So I’d probably go with the band saw. As I recall you were going to make your wife a jewelry box? You could make her a nice band saw box (there are lots of beautiful designs), to hold her over…

Of course you could just buy them all. Plus a lathe; you definitely need a lathe…

-- Andrew, Orange County, CA - www.TransitionTurning.com

View RKW's profile

RKW

326 posts in 2071 days


#6 posted 1107 days ago

i would go with the planer or bandsaw. there are some operations that are impossible or next to impossible to do without a bandsaw. Other tools you can find alternative ways to achieve operation. Basically i would say a bandsaw would be your most versatille tool. On the other hand, a planer with your tablesaw and jointer gives you the ability to mill your own lumber to and dimension you need. There are other ways to thickness lumber but i have never done it. A router and a shop built jig will achieve that operation.
Ive only had my bandsaw for a few weeks so i am still learning. I can tell you that different blades make a huge difference. You will want to start out with at least two blades.

-- RKWoods

View Roger's profile

Roger

14311 posts in 1428 days


#7 posted 1107 days ago

well, before you can do anything, if you’re buying rough cut lumber,.... you need a planer after the jointer of coarse. :) but, and, actually, you may need a bandsaw to cut the rough lumber to make it to the planer to etc… oh my, I’m soooo confused!!! haha anyway, good luck with your decision.

-- Roger from KY. Work/Play/Travel Safe. Kentuk55@bellsouth.net

View Bertha's profile

Bertha

12951 posts in 1317 days


#8 posted 1107 days ago

My vote’s the planer. I love my 735 but I often wish I’d bought a non-grizzly (sorry, guys) stationary unit. That being said, I think 13” is pretty workable. I’m not sure how much I’d gain in MY SHOP (just my shop and the stuff I make) with a few extra inches. I just like the idea of a big stationary tool, sitting at the ready. The 735 isn’t exactly “portable” after all. ;)

-- My dad and I built a 65 chev pick up.I killed trannys in that thing for some reason-Hog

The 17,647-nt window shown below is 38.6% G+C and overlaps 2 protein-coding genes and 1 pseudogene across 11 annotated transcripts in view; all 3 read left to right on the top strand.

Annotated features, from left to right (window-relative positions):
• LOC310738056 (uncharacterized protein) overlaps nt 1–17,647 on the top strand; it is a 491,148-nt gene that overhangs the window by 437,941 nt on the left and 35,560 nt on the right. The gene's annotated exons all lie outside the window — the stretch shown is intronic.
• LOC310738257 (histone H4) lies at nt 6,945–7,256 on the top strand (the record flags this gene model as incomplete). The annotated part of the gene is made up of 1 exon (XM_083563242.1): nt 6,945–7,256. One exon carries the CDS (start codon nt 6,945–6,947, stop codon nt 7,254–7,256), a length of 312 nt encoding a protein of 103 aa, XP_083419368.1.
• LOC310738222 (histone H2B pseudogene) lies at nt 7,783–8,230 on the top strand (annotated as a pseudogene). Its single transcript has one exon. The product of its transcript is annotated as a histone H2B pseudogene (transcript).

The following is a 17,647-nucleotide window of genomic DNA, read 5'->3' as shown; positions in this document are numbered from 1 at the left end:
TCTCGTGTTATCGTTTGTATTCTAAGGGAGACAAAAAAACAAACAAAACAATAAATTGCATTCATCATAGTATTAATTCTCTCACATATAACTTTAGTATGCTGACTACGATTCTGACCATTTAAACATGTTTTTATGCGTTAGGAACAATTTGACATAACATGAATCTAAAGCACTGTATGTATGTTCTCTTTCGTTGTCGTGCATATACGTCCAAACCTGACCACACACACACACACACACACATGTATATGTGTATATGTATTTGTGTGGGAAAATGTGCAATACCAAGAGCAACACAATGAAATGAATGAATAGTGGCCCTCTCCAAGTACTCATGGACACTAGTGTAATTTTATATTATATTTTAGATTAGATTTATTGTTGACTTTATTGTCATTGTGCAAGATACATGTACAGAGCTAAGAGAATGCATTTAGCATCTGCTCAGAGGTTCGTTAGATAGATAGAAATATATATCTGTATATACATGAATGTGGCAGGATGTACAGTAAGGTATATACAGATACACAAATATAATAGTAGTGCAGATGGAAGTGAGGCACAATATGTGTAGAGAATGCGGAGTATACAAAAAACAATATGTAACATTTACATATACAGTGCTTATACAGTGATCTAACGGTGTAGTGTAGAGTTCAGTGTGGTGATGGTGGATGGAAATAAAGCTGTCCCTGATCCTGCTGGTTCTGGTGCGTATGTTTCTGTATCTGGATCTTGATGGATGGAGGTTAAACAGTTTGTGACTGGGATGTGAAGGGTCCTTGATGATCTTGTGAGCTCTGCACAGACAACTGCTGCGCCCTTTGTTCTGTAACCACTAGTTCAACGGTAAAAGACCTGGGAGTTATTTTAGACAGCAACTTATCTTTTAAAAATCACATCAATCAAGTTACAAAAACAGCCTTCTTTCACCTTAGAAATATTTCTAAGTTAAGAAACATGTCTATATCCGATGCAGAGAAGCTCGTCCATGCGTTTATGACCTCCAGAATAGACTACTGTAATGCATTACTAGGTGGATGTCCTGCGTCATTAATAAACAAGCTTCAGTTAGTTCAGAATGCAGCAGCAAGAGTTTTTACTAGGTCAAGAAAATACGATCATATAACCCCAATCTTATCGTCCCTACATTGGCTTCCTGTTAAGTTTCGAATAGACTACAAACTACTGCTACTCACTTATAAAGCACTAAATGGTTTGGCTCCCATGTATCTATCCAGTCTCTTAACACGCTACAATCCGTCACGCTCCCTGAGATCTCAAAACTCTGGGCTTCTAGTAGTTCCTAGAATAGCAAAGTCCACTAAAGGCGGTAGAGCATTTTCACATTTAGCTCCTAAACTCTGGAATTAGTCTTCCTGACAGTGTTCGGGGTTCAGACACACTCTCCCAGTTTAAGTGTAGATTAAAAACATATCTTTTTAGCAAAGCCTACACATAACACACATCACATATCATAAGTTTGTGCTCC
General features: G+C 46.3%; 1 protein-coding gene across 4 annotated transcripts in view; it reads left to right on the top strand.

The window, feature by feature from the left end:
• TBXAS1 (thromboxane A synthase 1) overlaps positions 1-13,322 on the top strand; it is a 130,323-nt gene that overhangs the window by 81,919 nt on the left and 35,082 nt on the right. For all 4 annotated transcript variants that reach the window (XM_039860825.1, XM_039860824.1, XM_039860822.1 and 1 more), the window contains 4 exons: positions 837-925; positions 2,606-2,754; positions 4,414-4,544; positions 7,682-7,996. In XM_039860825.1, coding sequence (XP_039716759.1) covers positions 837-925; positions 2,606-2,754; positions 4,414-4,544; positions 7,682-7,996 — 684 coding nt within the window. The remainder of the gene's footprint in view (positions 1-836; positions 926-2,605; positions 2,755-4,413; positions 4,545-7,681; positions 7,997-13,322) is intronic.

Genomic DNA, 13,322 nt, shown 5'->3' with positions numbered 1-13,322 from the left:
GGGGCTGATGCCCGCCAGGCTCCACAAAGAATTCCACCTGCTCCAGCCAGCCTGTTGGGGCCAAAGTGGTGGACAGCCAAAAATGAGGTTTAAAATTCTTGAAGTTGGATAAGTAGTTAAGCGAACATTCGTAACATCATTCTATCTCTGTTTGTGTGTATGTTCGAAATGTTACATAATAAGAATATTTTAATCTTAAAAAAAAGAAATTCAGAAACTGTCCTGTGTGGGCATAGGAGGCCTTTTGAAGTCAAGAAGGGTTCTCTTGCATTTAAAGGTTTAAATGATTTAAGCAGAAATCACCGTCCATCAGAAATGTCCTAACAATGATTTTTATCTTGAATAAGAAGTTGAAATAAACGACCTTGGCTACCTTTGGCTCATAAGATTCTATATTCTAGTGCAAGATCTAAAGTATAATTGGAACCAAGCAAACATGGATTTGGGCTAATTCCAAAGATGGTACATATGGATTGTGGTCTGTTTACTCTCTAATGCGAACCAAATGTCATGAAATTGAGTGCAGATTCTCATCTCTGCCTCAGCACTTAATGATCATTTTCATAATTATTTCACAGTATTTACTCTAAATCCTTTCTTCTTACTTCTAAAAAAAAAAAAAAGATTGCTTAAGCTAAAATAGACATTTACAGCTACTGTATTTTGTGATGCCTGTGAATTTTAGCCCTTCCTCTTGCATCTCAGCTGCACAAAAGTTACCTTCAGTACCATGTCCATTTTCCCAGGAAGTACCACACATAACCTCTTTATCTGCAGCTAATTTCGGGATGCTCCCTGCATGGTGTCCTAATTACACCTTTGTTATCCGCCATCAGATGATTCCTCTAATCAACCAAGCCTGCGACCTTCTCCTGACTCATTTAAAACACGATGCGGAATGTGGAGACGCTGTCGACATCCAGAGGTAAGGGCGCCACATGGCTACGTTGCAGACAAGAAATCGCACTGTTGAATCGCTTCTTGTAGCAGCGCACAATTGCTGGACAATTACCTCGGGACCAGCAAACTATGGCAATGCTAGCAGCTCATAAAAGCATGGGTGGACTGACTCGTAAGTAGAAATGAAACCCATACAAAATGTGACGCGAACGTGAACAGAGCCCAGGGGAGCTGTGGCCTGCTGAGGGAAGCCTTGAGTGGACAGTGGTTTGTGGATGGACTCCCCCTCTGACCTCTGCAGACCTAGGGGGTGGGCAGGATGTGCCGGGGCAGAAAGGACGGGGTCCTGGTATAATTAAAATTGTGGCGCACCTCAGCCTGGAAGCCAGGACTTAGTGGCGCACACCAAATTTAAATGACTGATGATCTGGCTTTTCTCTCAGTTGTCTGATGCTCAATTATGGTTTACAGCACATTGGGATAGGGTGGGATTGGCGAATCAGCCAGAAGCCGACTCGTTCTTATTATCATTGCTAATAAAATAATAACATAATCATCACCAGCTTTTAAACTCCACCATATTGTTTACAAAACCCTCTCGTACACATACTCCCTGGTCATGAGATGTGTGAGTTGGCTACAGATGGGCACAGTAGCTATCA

View Lance's profile

Lance

361 posts in 1150 days


#9 posted 1107 days ago

Thanks for the advise gentlemen!

I don’t have a router yet!!!!, that’s why I was thinking the DW618 for now and I’ll get the 3HP Porter Cable down the road for my router extension on my TS. I’m searching hard on CL for the DW735 planer so I can save a few $$$! I think I’m going to have to buy the INCRA TS-LS joinery system new along with the Grizzly 14” Band Saw.

I would love to buy the Grizzly BS next but the current funds won’t allow me to do that seeing I just bought my wife a king Serta I-Comfort bed, with that purchase I could have bought all 4 items at once!!! lol Things you do for your wife?! lol

As for now, leaning towards the router! I found the fix/plunge base kit for $179 w/ free shipping.

-- Lance, Hook'em HORNS! ""V""

View Bertha's profile

Bertha

12951 posts in 1317 days


#10 posted 1107 days ago

Oooh, yeah, I might get a router first;) Unfortunately, the 735s seem to hold their value pretty well. They come up on occasion, though. When you’re looking at the 3hp routers, don’t overlook the Freud. I’ve been really happy with mine, much better than my 3hp Triton. I got my Freud for under $250 and I KNOW I got the triton for under $200. Good luck!

-- My dad and I built a 65 chev pick up.I killed trannys in that thing for some reason-Hog

View gfadvm's profile (online now)

gfadvm

10711 posts in 1314 days


#11 posted 1107 days ago

I’d recommend a Ridgid planer as mine has proven itself over time and miles of lumber. I also like Ridgid planer blades better than DW. Then start saving for the 17” Extreme series bandsaw from Grizzly as it is well worth the extra bucks. Come visit and you can “test drive” my planer and bandsaw.

-- " I'll try to be nicer, if you'll try to be smarter" gfadvm